In a perfect world, every owner of a vehicle in its twilight years would use a simple formula to determine if a repair was worth doing. It would be something like: cost of repair divided by expected additional months of usage, compared to the cost of obtaining replacement vehicle that does not need repair. The problem with that sensible approach is:
a) the kind of people who would engage in careful equation-pondering are precisely the kind of people who only rarely find themselves in those sorts of desperate straits;
b) the kind of people who find themselves in those sorts of desperate straits rarely possess the intellectual and educational tools to make those determinations;
c) it’s extremely difficult to come up with reliable numbers for any of the above variables.
I think ol’ letter C is responsible for a lot of misery in these situations. The mechanic comes out front, wiping his hands, and tells you that while they were fixing insert name of completely incomprehensible item here they found a problem with insert different, but equally foreign, part or assembly of parts. Or they have no trouble fixing it but the new part doesn’t last as long as you’d hoped. Or something else goes wrong shortly afterwards. Or the $2,000 car your brother-in-law said he would hold onto for you gets sold due to a misunderstanding. It’s very easy for members of the upper-middle class to cluck and criticize when the working poor can’t figure out how to make $500 decisions, but many of these same people found themselves deep underwater on their McMansions nine years ago and they treated it like an act of God that deserved immediate federal intervention.
Of course, none of the above discussion provides an adequate explanation for your crazy uncle who has put five transmissions into his Chrysler minivan, or the guy in the office down the hall who bought an old W220 S-Class, instantly experienced an Airmatic failure, and did anything besides selling the car for scrap. Some people really should know better, and they can afford to know better, but they refuse to know better.
I used to see this sort of thing in Volvos and Saabs that were traded in at my Ford dealership way back in the day. These very tidy professorial types would arrive. Sometimes they would actually be professors. Sometimes they would be professors of business or economics. They would arrive with thumb-thick binders of cost-no-object repairs done with brand-new factory parts to 15-year-old shitboxes with seats worn through to the springs. You would go through the binder and do the numbers for fun; the average monthly cost of repair would have put them in a new Explorer years before they decided to give up.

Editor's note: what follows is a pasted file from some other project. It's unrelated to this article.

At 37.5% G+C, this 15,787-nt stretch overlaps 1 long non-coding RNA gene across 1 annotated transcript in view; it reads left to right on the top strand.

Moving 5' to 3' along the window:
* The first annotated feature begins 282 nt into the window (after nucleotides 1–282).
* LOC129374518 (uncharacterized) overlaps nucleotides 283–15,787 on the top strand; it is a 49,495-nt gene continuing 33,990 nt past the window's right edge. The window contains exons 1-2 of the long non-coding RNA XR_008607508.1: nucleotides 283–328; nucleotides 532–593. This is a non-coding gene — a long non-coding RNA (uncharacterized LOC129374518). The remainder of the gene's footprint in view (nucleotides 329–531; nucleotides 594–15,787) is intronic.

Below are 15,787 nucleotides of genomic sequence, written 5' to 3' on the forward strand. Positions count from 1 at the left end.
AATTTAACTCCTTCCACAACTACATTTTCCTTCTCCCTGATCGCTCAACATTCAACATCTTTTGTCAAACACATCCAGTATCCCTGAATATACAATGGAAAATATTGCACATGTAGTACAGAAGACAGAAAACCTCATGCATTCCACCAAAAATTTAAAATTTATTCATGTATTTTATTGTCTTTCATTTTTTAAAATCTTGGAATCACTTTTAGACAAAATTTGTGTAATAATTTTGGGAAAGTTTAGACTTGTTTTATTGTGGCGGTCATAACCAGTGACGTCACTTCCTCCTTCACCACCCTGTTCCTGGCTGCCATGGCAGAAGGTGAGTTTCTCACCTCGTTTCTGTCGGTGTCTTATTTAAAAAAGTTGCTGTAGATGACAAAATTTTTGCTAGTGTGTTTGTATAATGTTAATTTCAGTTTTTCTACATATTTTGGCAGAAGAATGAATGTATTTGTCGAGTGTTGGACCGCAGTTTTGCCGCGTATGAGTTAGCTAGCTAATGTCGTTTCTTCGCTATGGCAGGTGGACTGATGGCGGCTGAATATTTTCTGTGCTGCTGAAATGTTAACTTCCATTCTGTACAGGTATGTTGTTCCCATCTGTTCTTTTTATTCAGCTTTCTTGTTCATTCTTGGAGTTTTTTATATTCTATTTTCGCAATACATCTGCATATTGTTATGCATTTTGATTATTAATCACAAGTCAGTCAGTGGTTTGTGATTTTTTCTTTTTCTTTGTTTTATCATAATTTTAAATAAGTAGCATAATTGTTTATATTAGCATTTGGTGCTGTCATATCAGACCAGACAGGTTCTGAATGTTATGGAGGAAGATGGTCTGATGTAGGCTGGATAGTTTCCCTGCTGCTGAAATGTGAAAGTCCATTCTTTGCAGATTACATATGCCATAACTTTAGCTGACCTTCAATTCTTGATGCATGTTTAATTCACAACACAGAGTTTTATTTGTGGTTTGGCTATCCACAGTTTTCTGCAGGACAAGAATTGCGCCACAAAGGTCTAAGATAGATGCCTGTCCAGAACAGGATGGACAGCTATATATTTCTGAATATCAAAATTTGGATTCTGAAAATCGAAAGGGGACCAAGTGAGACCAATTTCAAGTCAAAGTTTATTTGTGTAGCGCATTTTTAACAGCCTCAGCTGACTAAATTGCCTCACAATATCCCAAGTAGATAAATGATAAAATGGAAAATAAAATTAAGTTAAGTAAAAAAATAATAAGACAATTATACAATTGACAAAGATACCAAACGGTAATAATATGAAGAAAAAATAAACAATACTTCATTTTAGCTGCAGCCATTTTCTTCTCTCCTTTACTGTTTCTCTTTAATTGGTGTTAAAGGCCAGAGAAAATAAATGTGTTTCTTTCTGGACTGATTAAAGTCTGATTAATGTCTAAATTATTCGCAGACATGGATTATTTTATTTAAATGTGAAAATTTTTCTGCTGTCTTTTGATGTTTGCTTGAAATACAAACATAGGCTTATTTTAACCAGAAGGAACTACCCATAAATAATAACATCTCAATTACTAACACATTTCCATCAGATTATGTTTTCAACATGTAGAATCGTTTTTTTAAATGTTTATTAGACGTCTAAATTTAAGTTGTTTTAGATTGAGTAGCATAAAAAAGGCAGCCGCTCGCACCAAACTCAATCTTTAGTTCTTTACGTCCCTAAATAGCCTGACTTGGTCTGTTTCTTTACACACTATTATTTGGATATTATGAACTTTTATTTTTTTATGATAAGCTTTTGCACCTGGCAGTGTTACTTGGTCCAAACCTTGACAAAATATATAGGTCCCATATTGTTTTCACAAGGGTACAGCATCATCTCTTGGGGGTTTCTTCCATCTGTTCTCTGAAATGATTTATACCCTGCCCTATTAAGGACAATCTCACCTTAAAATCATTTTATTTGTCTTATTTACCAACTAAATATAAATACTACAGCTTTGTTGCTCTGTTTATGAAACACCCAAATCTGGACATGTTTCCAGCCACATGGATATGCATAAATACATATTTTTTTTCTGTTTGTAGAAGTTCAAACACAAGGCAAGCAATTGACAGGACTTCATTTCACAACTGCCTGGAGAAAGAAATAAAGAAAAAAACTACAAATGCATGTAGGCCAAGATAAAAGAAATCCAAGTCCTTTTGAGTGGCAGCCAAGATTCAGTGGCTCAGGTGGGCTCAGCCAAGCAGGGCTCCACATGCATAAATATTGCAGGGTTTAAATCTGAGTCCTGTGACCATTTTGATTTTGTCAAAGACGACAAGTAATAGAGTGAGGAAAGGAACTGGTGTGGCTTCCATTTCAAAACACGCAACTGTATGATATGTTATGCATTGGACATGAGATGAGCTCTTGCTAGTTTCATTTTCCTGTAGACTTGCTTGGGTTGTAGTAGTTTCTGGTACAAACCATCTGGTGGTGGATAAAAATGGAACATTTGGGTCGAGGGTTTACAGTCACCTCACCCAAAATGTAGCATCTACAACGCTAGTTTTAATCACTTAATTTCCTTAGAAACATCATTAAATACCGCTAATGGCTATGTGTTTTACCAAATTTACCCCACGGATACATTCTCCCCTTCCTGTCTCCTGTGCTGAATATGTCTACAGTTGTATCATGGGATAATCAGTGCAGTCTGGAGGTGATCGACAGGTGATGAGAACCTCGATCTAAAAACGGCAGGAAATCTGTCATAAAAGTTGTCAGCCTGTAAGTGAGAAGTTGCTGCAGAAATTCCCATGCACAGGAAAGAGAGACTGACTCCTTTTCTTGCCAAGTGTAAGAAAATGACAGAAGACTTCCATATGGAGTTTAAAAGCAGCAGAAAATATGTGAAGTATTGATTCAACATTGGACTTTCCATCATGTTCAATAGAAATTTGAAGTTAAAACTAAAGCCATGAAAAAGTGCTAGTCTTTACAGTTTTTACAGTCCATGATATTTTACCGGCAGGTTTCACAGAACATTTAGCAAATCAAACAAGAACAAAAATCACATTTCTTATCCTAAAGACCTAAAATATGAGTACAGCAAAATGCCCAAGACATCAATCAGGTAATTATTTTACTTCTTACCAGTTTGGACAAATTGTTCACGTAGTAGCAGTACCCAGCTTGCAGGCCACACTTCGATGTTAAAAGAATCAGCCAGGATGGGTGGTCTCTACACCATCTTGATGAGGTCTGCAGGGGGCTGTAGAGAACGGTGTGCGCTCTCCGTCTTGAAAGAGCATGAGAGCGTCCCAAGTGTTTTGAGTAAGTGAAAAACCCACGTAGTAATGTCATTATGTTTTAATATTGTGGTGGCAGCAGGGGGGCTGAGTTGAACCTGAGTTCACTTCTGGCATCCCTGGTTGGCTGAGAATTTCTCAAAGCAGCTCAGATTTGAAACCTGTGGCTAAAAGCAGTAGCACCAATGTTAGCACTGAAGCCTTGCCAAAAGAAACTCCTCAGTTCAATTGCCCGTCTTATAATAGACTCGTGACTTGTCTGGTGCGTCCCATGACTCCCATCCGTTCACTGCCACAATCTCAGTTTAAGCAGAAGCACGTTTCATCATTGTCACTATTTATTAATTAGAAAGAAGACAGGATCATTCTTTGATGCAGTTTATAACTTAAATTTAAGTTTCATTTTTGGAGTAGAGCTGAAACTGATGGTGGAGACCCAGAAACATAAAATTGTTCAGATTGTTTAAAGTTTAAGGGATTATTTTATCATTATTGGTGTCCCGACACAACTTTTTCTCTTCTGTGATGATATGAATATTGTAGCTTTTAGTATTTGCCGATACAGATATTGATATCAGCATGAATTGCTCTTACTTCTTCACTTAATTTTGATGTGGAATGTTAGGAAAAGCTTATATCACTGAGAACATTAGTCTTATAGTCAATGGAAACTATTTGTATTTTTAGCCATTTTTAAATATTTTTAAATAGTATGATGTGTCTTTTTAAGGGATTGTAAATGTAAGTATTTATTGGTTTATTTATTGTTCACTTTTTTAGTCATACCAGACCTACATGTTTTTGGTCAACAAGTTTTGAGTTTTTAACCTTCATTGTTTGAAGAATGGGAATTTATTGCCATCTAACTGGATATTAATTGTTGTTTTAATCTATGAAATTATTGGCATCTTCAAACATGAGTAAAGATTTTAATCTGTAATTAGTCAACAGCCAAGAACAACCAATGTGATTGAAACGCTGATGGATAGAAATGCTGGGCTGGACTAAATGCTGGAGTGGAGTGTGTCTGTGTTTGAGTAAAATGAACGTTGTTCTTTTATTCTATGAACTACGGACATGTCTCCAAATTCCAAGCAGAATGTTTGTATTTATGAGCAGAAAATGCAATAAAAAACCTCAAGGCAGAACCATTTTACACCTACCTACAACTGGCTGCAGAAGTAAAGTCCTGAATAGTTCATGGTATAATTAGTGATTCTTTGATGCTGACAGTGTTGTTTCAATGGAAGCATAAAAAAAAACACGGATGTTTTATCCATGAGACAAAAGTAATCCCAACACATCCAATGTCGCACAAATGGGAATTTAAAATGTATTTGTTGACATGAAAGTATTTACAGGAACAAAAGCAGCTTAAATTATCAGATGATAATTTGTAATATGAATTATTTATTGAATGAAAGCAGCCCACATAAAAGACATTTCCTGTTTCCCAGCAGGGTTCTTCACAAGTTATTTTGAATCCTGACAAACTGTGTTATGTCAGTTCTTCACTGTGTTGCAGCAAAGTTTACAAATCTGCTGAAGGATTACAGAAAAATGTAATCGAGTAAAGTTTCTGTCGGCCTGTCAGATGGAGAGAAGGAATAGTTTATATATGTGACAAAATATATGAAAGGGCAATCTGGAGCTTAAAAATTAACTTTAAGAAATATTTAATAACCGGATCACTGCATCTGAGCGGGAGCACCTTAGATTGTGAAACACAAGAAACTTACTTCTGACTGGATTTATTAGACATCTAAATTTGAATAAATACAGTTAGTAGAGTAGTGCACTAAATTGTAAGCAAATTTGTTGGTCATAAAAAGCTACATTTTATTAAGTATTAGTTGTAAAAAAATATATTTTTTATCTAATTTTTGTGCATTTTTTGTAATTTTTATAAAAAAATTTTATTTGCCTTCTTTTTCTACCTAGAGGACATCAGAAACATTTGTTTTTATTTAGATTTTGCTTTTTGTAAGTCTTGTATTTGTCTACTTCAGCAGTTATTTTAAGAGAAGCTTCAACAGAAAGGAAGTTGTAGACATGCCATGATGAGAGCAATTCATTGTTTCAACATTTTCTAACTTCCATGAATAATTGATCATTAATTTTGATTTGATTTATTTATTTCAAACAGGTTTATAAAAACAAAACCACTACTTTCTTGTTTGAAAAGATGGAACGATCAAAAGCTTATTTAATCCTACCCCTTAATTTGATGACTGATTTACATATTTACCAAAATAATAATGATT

Rarely was the last bill or estimate (they always brought the estimates, these cautious and purposefully ethical folks) larger than or more complex than the ones that preceded. In fact, it was often the reverse. They’d swap in a new transmission then call it quits over a power steering pump. They would have the engine rebuilt with a factory long block and then give up because the dashboard lights didn’t come on for the evening trips that rarely ranged outside their own neighborhood.
Mark my words, however, the folks who wrote the above research paper were dead-right about one particular thing. The more money that Professor Smith wasted on his ’83 Saab 900, the more money he’d throw in the pit after it. Rarely did the cars come in with five repairs in five years. Either they’d have one major problem that resulted in the trade-in, or they’d have the thumb-thick binder. Good money after bad, again and again. Each repair promised to be the one. After this repair, they would surely get another trouble-free year out of an ancient Eurocar that was never designed to survive a five salt-soaked winters, let alone a dozen. Each promise was a lie.
As the owner of a watercooled Porsche that is just a couple seasons away from a 15th birthday, I’m starting to think about how and why I might sell it. Truth be told, my Boxster S has been inexpensive and almost trouble-free to run — by German-car standards, mind you. If a Civic cost this much to run, you’d bury it in the hole they used for all the E.T. cartridges. It’s fundamentally worthless; I doubt I could get fifteen grand for it. There’s a subterranean floor to its minimal value, roughly defined as “base for a Spec Boxster build,” that will stay steady for a very long time.
Therefore, any year where it doesn’t cost me much money would be a good year to keep it. And any year where it costs me a lot of money is a good year to sell it. As long as I adhere to that, I’ll be fine. My concern is that I’ll have a light rainfall of two-thousand-dollar problems. Control arms. Catalytic converters. Dashboard flickering. And each one of those will feel like it could be the last … but it won’t be.
All I can say in my defense is that I didn’t let my 944 bleed me out like that. I bought it as a no-stories, no-excuses car for $6,000. I put $5,000 into it. It was a $6,000 car. Five years of occasional use later, it was a $4,000 car that needed $8,000 of work to be right. At which point it would have been a $6,000 car. When the clutch slave followed the clutch master into the big parts bin in the sky, I did all the numbers. Then I sold it for a few grand to somebody who wanted a project. It broke my heart to see the car go, but the math of it was incontrovertible.
If I can do it with my beloved 944, everybody else should be able to make the same decision with their old Saab — or even their old Camry. Let’s go back to Gil Scott-Heron for a final comment: “It may be crazy / but I’m the closest thing I have / To a voice of reason.” That’s true for all of us. No matter how far wrong you’ve gone, you can always turn around. But here’s something I’ve learned at my own cost: the decision to turn has to come from within.